Amber & Arianna from Shelf Notes here - and also from the floor of BEA 2015! We have done so much in the past few days already, but we wanted to share some wonderful items we picked up from the Blogger Conference with our readers. One of our favorite panels was Engaging Your Readers: Tips from Experienced Bloggers, and it featured Amanda Nelson from Book Riot as the moderator! The panel was made up of Kerry McHugh (Entomology of a Bookworm), Melody Scheiber (Melody & Words), and Emily Wilson (Books, the Universe, and Everything).
The group started off with one big tip from each panelist - my apologies that I didn’t take note of who said what, but I think all of the suggestions were very helpful:
- Think about things in the media you engage with, and then apply them to your blog, put that in your own content - for instance, if you constantly find yourself reposting images, that is clearly something you enjoy, so share that love with others!
- Social media is your friend, but it is also WORK. You can’t just slap up a social media profile and then just hope that everyone will flock to you. You do NOT need to be everywhere! Also - engage in interactions, but genuinely - don’t just say “I liked that book too, here’s MY review!” Auto-posting is also a bad practice if that is all you do (for instance, don’t have a Twitter account that is solely posting links to your blog updates - you need more content than that for people to engage).
- Switch up the format of your blog and of your content, try new things, try new media - keep things interesting! And this panelist also reiterated that you should pursue what you are passionate about, and what you find yourself gravitating towards.
- Try to open up conversation in your book reviews - if there are ways you can expand the conversation in your post, do so - ask questions of your readers, or write about something that might draw others on a more personal level. This speaker mentioned the type of feedback she experienced for her post about “how to become a Tolkien fan, for the reluctant” - she knew there was already a glut of posts out there already about the Lord of the Rings. This was a great, unique take on the matter, and a lot of readers connected.
From there, the panelists discussed further tips in a more open and conversational format. These included:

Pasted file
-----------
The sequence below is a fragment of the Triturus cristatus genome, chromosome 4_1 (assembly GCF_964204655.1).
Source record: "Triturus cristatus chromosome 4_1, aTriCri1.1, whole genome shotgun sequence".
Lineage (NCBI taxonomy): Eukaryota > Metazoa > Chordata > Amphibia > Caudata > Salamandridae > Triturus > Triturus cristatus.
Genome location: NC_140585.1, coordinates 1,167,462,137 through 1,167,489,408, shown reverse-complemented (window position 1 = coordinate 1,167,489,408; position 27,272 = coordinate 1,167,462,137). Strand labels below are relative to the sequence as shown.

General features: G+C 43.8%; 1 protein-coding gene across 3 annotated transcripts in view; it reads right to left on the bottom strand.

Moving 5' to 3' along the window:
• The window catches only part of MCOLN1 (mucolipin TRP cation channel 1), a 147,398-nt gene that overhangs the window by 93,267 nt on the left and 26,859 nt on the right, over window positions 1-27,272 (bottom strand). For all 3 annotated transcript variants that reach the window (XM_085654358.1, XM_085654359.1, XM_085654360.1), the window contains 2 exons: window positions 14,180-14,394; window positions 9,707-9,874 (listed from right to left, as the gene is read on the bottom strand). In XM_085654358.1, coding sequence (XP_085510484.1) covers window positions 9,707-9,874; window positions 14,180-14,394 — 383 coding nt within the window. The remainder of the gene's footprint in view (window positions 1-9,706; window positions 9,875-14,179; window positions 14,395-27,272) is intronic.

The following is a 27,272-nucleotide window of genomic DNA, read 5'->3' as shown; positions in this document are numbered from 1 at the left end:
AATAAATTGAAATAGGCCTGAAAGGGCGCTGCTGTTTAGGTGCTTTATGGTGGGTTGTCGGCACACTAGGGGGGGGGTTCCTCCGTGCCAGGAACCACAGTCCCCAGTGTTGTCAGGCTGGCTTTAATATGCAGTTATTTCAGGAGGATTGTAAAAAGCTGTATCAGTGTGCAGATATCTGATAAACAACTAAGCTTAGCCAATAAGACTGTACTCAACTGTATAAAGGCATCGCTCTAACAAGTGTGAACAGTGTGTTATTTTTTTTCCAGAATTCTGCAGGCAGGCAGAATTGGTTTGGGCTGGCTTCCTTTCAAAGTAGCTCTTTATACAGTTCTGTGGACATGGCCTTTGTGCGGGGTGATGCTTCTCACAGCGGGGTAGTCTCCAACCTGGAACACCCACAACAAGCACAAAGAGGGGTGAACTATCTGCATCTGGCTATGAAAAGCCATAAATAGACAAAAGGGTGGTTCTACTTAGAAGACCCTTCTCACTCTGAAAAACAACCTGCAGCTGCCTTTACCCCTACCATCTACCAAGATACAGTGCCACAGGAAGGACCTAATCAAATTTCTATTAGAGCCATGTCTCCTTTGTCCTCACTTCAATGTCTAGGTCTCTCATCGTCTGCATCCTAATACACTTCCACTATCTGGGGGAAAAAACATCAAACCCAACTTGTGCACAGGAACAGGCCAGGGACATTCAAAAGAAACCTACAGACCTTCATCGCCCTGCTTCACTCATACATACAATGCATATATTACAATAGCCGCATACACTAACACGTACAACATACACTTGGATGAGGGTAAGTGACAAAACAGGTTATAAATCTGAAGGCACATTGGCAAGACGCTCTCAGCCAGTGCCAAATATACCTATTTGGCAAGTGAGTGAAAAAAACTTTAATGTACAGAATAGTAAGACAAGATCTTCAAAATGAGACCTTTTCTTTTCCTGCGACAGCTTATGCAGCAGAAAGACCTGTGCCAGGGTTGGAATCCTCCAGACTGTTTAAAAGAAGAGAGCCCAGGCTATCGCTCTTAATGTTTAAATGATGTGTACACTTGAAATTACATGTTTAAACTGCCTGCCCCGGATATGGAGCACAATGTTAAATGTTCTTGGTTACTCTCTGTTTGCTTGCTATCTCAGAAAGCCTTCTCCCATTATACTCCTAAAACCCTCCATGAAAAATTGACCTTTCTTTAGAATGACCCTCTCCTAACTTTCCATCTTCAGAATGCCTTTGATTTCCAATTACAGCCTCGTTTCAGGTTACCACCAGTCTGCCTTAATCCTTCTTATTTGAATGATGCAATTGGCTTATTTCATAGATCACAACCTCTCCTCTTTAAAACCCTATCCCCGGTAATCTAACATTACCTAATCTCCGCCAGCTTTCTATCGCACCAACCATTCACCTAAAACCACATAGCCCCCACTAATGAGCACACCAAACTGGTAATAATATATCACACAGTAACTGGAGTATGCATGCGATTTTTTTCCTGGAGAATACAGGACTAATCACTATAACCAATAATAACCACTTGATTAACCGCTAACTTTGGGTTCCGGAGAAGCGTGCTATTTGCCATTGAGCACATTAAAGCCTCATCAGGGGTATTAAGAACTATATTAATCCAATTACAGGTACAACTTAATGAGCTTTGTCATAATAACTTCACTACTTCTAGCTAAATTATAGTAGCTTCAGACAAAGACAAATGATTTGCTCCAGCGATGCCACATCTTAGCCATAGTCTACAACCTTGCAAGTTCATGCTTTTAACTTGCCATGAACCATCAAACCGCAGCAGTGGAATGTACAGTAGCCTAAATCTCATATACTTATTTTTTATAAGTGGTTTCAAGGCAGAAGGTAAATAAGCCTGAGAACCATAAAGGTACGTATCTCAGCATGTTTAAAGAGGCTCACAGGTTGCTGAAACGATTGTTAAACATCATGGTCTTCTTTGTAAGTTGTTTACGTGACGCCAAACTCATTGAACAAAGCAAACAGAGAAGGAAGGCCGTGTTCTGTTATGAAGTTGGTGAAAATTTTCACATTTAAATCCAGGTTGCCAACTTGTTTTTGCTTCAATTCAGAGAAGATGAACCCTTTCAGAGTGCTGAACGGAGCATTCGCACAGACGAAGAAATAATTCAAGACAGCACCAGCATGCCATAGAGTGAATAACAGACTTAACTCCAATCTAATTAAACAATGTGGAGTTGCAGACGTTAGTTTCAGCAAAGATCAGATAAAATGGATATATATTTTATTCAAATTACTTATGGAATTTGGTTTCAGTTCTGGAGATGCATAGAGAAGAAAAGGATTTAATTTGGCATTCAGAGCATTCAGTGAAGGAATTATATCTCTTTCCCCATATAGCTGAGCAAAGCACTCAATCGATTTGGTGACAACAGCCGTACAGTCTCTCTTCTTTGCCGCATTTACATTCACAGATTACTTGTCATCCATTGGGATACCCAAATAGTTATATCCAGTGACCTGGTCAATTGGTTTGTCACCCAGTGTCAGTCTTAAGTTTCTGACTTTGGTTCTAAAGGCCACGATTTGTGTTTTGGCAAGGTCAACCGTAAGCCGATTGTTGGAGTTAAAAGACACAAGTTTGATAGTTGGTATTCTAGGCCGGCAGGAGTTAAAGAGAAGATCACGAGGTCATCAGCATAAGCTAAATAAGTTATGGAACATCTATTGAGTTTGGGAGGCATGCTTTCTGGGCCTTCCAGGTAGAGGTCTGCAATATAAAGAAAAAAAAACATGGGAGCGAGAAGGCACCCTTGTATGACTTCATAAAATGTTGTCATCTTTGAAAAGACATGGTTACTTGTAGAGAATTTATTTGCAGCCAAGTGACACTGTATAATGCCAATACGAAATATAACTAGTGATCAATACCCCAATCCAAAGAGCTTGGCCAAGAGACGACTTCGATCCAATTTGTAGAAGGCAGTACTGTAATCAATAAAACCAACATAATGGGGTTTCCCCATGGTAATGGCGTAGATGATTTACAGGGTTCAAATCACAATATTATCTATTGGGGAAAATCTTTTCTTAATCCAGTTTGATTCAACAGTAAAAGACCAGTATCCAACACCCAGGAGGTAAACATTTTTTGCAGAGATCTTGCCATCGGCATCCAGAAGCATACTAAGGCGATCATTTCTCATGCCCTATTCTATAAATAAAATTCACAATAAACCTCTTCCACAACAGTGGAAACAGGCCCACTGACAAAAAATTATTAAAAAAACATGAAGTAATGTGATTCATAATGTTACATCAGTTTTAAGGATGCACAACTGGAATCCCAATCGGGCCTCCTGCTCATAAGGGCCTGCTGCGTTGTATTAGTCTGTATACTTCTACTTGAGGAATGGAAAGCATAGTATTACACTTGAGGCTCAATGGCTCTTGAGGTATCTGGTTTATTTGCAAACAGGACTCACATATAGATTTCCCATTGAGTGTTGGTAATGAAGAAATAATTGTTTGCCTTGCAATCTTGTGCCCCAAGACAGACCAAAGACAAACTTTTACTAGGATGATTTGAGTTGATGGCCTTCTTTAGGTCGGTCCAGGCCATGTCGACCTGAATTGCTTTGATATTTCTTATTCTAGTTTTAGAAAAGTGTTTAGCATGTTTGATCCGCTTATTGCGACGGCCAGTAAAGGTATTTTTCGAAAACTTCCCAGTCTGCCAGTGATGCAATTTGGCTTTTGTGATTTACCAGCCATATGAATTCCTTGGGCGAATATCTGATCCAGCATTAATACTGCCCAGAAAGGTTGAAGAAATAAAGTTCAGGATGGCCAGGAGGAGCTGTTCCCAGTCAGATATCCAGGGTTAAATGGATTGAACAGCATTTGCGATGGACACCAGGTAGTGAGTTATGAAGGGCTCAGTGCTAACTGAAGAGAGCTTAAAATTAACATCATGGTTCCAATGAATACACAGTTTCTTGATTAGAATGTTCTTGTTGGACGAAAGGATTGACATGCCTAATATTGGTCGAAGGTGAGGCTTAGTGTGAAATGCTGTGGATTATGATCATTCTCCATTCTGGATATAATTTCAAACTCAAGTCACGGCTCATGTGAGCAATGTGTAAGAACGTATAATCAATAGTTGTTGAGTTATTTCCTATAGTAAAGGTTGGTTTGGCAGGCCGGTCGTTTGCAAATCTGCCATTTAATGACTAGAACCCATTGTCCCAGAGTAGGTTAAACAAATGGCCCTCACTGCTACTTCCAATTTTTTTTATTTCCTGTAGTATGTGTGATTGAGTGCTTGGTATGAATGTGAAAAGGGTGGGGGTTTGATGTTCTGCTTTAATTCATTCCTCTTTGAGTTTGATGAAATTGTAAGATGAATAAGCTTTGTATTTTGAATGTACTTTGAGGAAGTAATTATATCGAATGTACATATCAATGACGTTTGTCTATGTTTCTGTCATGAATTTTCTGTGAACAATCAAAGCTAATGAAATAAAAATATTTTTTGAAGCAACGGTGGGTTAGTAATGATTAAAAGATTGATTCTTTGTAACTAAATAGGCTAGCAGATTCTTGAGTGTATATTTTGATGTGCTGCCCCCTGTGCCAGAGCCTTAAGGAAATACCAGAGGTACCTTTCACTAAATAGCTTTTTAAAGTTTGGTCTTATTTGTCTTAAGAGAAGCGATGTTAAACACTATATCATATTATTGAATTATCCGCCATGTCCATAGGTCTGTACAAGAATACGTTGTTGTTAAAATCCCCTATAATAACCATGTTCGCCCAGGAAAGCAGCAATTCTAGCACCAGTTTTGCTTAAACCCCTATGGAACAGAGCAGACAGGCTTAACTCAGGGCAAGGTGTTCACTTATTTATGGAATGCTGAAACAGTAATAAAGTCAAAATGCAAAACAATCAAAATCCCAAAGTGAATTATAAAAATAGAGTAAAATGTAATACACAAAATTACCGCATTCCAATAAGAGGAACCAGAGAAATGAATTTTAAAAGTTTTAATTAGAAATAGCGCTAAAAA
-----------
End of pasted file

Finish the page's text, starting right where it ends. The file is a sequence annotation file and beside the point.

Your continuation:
- Don’t be afraid to write about books that aren’t new - feel free to post from your backlist! They are books the audience has probably already read, so maybe they will want to converse with you about them. Sure, posting about books before they are released can pull in some curious readers, but to engage readers often means shared emoting over how much you loved (or hated) a particular book.
- Go beyond direct book reviews: a summary of the plot plus whether it was good or bad can be rather dry & boring - try to add more about why you chose the book, how you connected with it personally, etc.
- Try to bring something “plus books” in - e.g., a review of the book and its movie, or a recipe that was inspired by the book.
- Along those lines: “Your reading life is multifaceted” - it’s in the movies you like, the foods you eat, the hobbies you pursue, your family - so bring those things in! Think about how in your reading life, books inform your daily life choices (and vice-versa).
- Sharing your personal experience (with a book, or even just a personal story) is going to make your blog more interesting to your readers.
- Establishing a schedule will allow your readers to develop expectations - you can regularly post a “top 10” list on Tuesdays (like The Broke and the Bookish), for instance, and your readers will start to know they will see that content - if they engaged with it once, they may be more inclined to check out future lists!
- Schedule posts in advance! This allows you to both pace your posting (spacing a few out over a week is ideal) and also gives you a breather so you aren’t forced to post when you don’t have content or don’t feel up to it.
- Related: Never publish something you’re not proud of. Don’t just post because you feel as if you have to slap something up. One of the panelists offered the great “gut check” of: If this post went viral, would I be proud of it?
- “At the end of the day, this is a hobby and we do it because we love it. But when it stops being fun, it stops being engaging for you and it stops being engaging for your readers. If you are not interested in what you are writing, why would anyone else be?”
- Make friends! Go out there and meet other bloggers (online or at places like blogger conferences).
- Reply to your comments! Don’t let them fall through the cracks or get pushed to the back burner - make a point to show that you are reading them and acknowledge that the commenters want to engage with you. (You can use a tool like Disqus to make comment management easier.)
- TinyLetter was suggested as a tool for creating very accessible mailing lists.
- Think about having a comment policy. One blogger found that introducing one allowed readers who had once been lurkers to feel more comfortable leaving comments because they knew they would be more protected from trolls or other aggressive behaviors. This is your blog, and you can make the rules about what stays and what goes.
- Feeling burnt out from blogging? Take a break! Just make sure you let your readers know you will be back. They want to know you are a human being just like they are, and they will understand that you have a life outside of your blog. In fact, they might appreciate knowing you are multifaceted!
And last but certainly not least:
- If you are only on the channels where the book lovers are, that is great but remember you might be missing out on the opportunity to engage with people outside of that realm.